Replay video of the 14th annual Blessing of the Peacemakers on Jan. 26, 2020 at the Whitley Center on the campus of Oblate School of Theology.
The 2020 Peace Laureates are: Lionel Sosa, Gurvinder Pal "G.P." Singh and Cappy Lawton. The peaceCENTER appointed the Peace Laureates, local voices of wisdom and experience to speak for peace and justice in San Antonio.
Thanks to support from the peaceCENTER, and individual donors like you, anyone can watch live or replay later for free, right on this page. Scroll down to read highlights of remarks by the Peace Laureates and others at the event.
Peace Laureate Cappy Lawton has started 29 restaurants. Today, he and his wife Suzy and son Trevor own and operate La Fonda on Main, Cappy’s, and Cappyccino’s and are reopening Mama's Cafe. "At his restaurants, people meet people, and they form community...Cappy takes care of his people, he takes care of his community," the peaceCenter's Susan Ives said in her introduction.
Avery and Trevor Lawton talked about their dad and his fondness for planting trees. "Dad has always told us his religion is nature," said Avery. "We often refer to him as Cappy Appleseed," said Trevor.
Cappy Lawton said he felt like the wrong person to be honored. "I don't deserve to be a peacemaker," Lawton said. "Most people who've known me for a long time would say, that isn't a word I would use to describe Cappy, I am a a fighter, I get way too angry about things," he said.
"I'm very concerned about global warming, I'm very concerned about the way we are treating our immigrants in our country. I am very concerned about the bipolar nature of our country and the anger that exists, and the people so firmly convinced that they know right from wrong, and I am very concerned about lack of religious freedom and acceptance. I'm angry, and I wish I weren't, and I don't think I deserve to be a peacemaker," he said.
"Thank you for honoring me and my family," he concluded. "I'll work better to deserve it."
Peace Laureate Gurvinder Pal "G.P." Singh immigrated to the United States 46 years ago and chose San Antonio as his home in 1979. In 1986 he founded Karta Technologies, an information technology company that grew to 400 employees before it was acquired by NCI Information Systems in 2007 for about $65 million.
Gurpaul Singh introduced his uncle, G.P. Singh, with a Sikh prayer: "Ask almighty God for the well being of all humanity, for the prosperity of everyone and for global peace." His uncle served the community through work on boards including Catholic Charities, the United Way, Texas Public Radio, the Cancer Therapy and Research Center. He was a confidant and mentor to the late John Santikos, who donated his entire $600 million estate to the San Antonio Area Foundation.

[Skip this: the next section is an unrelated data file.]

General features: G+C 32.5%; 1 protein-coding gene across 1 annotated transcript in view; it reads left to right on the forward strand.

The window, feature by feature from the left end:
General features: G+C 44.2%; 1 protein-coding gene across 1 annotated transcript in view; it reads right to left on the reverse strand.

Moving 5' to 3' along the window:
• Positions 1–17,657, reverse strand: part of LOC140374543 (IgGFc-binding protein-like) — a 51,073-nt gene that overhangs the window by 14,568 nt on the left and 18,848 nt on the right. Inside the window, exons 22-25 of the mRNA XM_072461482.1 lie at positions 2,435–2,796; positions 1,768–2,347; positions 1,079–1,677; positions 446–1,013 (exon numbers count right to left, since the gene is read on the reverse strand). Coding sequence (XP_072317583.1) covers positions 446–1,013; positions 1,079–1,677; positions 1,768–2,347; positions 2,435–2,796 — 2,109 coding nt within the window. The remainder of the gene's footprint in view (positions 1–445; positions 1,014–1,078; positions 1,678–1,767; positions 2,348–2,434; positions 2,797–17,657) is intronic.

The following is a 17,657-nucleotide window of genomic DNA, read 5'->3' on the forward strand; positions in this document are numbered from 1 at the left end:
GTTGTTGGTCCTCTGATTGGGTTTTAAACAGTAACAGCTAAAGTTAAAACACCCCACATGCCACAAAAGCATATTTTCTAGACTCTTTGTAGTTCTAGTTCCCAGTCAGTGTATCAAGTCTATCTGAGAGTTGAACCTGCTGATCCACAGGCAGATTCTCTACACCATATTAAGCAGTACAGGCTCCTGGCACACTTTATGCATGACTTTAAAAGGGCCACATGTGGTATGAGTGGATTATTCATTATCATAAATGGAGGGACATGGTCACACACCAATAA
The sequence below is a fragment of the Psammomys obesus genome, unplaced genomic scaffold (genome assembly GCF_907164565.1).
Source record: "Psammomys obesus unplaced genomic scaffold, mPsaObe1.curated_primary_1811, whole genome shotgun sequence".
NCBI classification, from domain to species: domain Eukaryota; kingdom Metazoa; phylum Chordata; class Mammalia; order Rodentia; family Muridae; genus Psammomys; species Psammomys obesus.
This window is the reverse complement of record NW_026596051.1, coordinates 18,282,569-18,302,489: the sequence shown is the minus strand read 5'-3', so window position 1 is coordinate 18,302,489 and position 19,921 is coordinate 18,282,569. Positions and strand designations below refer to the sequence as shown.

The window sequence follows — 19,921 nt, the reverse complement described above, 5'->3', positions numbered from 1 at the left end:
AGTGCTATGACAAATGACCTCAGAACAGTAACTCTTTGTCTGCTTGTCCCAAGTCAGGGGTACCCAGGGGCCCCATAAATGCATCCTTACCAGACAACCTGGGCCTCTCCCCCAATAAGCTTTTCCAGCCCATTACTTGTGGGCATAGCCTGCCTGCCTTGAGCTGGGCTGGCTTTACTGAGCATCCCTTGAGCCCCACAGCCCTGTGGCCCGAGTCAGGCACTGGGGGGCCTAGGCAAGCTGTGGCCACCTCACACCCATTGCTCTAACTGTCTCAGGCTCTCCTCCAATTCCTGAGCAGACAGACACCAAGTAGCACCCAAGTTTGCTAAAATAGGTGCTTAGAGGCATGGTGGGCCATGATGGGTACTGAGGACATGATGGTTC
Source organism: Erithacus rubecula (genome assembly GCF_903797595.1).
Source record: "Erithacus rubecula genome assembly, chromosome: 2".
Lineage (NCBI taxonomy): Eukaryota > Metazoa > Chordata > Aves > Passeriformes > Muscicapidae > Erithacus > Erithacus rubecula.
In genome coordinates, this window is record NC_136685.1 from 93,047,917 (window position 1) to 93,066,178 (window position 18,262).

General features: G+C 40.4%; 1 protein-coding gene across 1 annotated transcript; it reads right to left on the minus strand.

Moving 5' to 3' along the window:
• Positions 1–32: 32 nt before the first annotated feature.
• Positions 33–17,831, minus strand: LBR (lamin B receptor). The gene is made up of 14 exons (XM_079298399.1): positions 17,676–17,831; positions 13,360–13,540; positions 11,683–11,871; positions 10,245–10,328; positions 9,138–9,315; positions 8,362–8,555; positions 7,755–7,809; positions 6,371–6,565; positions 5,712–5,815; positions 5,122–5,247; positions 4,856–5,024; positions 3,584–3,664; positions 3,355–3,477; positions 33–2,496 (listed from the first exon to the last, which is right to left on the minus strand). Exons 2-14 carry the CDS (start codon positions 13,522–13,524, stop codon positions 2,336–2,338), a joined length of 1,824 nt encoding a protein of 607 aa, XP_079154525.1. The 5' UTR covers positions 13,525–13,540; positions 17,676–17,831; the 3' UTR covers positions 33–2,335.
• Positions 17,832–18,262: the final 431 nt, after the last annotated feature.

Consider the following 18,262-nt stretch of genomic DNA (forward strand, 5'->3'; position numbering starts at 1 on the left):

"When I first moved here I was the only Sikh who wore a turban, I dealt with my fair share of racism then," said G.P. Singh. "Having been on the other side of hate, I wanted to use my privilege to lift up those who are the most vulnerable."
Peace Laureate Lionel Sosa, a San Antonio native, created Sosa and Associates in 1980 (later Sosa Bromley and now Bromley Communications) that became the largest Hispanic advertising agency in the United States. He advised political campaigns including Ronald Reagan and George W. Bush on reaching the Hispanic audience.
Sosa said the word "Peacemaker, in many ways this describes all of San Antonio... We tend to not be suspicious. When we have compassion and trust, we have peace. Somehow we have less political strife here."
He said the community deserved the honor of being named Peacemakers. "You are open, collaborative, united, joyful, trusting, compassionate, peacemakers all."
Mayor Ron Nirenberg concluded the event with a bold promise. "Today I am officially announcing the San Antonio Compassion Tree Project - a collaboration to plant 20,000 trees in 2020 on behalf of Compassion San Antonio," he said. "This involves you and me and our shovels!"
He said the Compassion Tree Project was about future generations and the earth. He concluded by quoting a Greek proverb:
“A society grows great when old men plant trees in whose shade they know they shall never sit.”
Since 2006, the peaceCENTER has celebrated The Blessing of the Peacemakers, a joyous hour-long interfaith ceremony featuring music, prayer, new inclusive and innovative rituals and inspirational speakers. It is the first event marking the beginning of the Season for Nonviolence and honors all of the peacemakers in the city.
The Season for Nonviolence, January 30 – April 4, is a 64-day educational, media, and grassroots campaign that demonstrates that nonviolence is a powerful way to heal, transform, and empower our lives and our communities. Inspired in 1998 by the 50th and 30th memorial anniversaries of the assassinations of Mahatma Gandhi and Dr. Martin Luther King, Jr., this international event honors their vision for an empowered, nonviolent world. It has been endorsed by such notables as the Dalai Lama and the late Coretta Scott King.